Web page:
Crypto

U.S. Student Slapped With 10 Years Sentence For SIM-Swapping Cryptocurrency Worth $7.5 Million

In a latest development, a student from the U.S. is sentenced to 10-year jail term for sim-swapping cryptocurrency worth colossal $7.5 million. 21-year-old Joel Ortiz hacked as many as 40 cellphones of dissimilar individuals.

On Monday, the Santa Clara County’s District Attorney’s Office said in a statement that the culprit was a ‘prolific’ SIM swapper. According to the Office’s statement, Joel managed to steal over $5.2 million last year in May. The victim was an entrepreneur from Cupertino, California and the amount was stolen ‘in minutes’.

The announcement further revealed that Joel ‘lavishly’ spent all the hacked money on his luxuries. Besides spending $10,000 at Los Angeles clubs, Joel also hired a helicopter to move from his location to one of the music festivals. Moreover, he also spent the stolen money on branded luggage and clothing.

Also Read: 5 things to keep in mind while trading cryptocurrencies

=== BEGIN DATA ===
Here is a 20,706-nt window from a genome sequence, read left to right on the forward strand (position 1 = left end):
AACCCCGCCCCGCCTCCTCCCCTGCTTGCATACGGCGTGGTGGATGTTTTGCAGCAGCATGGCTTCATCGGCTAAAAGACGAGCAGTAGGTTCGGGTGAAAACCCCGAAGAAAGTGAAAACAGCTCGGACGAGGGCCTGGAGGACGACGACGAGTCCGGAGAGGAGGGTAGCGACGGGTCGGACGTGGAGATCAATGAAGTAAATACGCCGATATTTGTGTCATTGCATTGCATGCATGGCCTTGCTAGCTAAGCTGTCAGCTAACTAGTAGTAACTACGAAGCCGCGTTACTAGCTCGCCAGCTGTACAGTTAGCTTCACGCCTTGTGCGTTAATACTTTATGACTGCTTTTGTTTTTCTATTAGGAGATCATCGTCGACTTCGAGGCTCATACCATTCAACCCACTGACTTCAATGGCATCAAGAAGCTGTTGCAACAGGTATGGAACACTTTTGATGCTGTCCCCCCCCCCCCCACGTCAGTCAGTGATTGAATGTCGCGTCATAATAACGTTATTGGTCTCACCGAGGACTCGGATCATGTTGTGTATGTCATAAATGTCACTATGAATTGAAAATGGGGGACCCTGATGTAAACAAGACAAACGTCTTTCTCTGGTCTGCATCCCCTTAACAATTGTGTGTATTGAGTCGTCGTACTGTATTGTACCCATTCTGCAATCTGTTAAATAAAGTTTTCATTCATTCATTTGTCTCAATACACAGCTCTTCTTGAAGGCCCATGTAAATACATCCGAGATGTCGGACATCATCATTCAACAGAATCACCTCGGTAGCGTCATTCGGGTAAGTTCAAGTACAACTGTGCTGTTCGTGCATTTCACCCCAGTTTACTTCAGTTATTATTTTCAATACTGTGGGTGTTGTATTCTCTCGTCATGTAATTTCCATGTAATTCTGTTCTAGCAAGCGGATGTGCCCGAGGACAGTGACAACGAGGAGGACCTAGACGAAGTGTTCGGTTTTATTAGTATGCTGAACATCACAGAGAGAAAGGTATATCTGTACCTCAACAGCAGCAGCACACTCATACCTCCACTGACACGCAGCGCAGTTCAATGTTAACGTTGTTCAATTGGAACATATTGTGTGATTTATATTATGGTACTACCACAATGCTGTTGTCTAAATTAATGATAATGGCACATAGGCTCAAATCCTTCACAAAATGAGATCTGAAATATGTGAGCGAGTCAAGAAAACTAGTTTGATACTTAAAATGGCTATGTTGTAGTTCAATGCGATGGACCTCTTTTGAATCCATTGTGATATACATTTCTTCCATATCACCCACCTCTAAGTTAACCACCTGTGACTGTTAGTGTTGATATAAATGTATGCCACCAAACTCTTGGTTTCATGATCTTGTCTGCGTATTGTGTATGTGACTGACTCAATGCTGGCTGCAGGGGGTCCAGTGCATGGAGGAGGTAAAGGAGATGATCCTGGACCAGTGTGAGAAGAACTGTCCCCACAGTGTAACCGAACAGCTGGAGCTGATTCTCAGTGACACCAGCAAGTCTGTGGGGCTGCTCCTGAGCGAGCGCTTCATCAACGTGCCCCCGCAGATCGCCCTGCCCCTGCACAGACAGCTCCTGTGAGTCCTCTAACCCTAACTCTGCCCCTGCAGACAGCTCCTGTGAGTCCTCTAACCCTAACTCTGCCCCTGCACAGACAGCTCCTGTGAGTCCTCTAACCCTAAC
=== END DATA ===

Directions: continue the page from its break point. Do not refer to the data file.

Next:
It is pertinent to mention that Joel Ortiz was taken into custody last year from the Los Angeles Airport. The culprit did not plead any contest which means that he accepted the charges without pleading guilty. The charges were accepted against 10 felony thefts earlier this year.

The Santa Clara County Judge Edward Lee, On Friday, sentenced Joel Ortiz to 10-year jail term after two hearings. As a result, the hacker became the one of the first few people to be convicted in the U.S. for stealing cryptocurrency through SIM swapping.

Judge’s statement and the investigation

Judge Edward Lee said in a statement:

“These are not Robin Hoods. These are crooks who use a computer instead of a gun. They are not just stealing some ethereal, experimental currency. They are stealing college funds, home mortgages, people’s financial lives”

Regional Enforcement Allied Computer Team (REACT) Task Force investigated the case after they discovered (later seized) $400,000 from Joel soon after his apprehension. However, according to Attorney’s Office, rest of the funds have either been spent or been concealed.

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